On March 25th Mark Zuckerberg, Jack Dorsey and Sundar Pichai returned (virtually) to Washington D.C. to testify before Congress’ Energy and Commerce Committee about the handling of fake news on their platforms. After more than 6 hours and 40 minutes of relentless questioning, lawmakers seemed to agree on the Chairman’s premise that “The time for self-regulation is over. It is time we legislate to hold you accountable”.
Chairman Franck Pallone set the tone of the hearing with especially unforgiving opening remarks, saying that in the last five years Facebook, Google, and Twitter “were warned about – but simply ignored – their platforms’ role in spreading disinformation”, save for a few “inadequate attempts to appease critics” by “tweaking some underlying policies”. The members of the Committee proceeded with a methodical grilling of the CEOs, making the most of the five minutes that each was allocated to ask questions, some that went unanswered such as:
– Do you recognize that your site plays a role in spreading falsehoods around Covid-19 and racial biases? – How much are you making in advertising revenues from kids under the age of 13? – Is your algorithm designed to encourage the public to stay on the site?
– Answering to Congresswoman Schakowsky, Zuckerberg seemed to walk back Facebook COO Sheryl Sandberg’s downplaying of the role that the platform played in enabling the organisation of the Capitol riot. – Jack Dorsey answered “yes” to the question “does your platform bear responsibility with regard to #stopthesteal” narrative that fueled the Capitol riot?”; his two counterparts answered a definite “no”. – When pressed, all denied that their platforms’ algorithms were created to intentionally create addiction and increase revenues as a result.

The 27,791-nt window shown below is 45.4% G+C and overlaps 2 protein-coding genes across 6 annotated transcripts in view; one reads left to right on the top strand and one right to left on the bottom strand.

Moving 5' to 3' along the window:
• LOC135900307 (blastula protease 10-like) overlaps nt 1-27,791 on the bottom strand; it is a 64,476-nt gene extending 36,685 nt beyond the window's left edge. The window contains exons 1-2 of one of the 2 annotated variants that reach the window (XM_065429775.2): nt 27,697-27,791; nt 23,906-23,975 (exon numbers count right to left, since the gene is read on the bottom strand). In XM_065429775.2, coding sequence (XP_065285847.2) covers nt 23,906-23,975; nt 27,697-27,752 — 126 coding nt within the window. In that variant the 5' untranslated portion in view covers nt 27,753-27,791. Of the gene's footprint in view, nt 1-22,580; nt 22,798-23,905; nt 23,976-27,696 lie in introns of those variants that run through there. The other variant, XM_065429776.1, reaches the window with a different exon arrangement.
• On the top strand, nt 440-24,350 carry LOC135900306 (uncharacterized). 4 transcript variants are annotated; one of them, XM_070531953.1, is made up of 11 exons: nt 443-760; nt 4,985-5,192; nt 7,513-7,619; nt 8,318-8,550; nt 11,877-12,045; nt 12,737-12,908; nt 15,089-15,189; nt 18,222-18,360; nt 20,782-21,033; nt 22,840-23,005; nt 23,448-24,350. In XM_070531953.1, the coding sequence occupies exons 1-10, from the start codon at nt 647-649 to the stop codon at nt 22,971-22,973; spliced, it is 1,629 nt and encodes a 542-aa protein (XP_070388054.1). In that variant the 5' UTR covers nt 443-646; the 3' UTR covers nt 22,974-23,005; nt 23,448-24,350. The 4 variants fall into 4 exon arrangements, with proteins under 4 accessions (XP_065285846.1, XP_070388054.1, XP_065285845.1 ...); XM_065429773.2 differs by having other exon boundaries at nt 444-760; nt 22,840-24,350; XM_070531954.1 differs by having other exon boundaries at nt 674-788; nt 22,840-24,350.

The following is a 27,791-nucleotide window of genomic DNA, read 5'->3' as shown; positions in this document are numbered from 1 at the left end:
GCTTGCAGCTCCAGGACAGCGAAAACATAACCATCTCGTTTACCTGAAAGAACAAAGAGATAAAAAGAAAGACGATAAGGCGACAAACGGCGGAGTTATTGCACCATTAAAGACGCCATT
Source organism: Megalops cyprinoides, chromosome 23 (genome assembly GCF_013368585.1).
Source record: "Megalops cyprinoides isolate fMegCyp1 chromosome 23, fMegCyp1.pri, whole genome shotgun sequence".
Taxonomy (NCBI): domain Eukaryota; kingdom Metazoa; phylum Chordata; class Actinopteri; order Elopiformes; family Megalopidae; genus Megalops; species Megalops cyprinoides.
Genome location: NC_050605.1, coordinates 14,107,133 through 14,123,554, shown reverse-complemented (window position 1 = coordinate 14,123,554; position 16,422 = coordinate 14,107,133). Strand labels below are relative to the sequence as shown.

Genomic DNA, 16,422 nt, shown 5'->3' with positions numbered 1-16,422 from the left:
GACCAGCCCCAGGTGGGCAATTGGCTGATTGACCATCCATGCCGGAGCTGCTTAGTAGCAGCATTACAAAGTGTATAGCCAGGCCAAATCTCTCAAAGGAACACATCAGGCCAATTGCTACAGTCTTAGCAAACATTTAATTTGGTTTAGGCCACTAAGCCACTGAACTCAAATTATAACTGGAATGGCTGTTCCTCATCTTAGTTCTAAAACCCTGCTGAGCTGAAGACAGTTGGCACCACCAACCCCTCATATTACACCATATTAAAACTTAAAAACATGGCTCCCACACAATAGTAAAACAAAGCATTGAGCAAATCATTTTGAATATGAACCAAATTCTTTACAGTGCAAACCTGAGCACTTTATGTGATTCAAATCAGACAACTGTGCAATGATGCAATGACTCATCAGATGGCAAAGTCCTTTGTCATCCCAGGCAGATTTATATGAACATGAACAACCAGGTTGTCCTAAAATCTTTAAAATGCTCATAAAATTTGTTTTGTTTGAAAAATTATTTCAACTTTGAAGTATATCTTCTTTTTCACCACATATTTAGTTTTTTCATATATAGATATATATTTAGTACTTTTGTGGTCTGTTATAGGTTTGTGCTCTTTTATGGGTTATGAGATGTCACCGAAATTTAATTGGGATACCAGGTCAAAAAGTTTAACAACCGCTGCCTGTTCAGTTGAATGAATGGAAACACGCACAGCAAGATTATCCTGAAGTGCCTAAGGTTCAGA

What now? Probably Section 230 reform
After the more than six hours of hearing, there was bipartisan agreement that the platforms play an active role in the rise of disinformation and extremism, and regulation is in order. Rep. Angie Craig (D., Minn.): “Your industry cannot be trusted to regulate itself.” Specifically, section 230 and its reform were looming in the background throughout the hearing.
Facebook has clear ideason how 230 should be reformed:
1) transparency obligations for platforms 2) obligate big tech to have effective measures to handle clearly illegal content (ie opioids/child exploitation/ terrorist content); 3) the reformed rule should not apply to startups and smaller platforms.
Twitter and Google stopped short of endorsing Zuckerberg’s proposal. Pichai said there are merits in the efforts to increase transparency and accountability. Dorsey answered saying that he supports more transparency around content moderation practices but sees challenges in defining small platforms.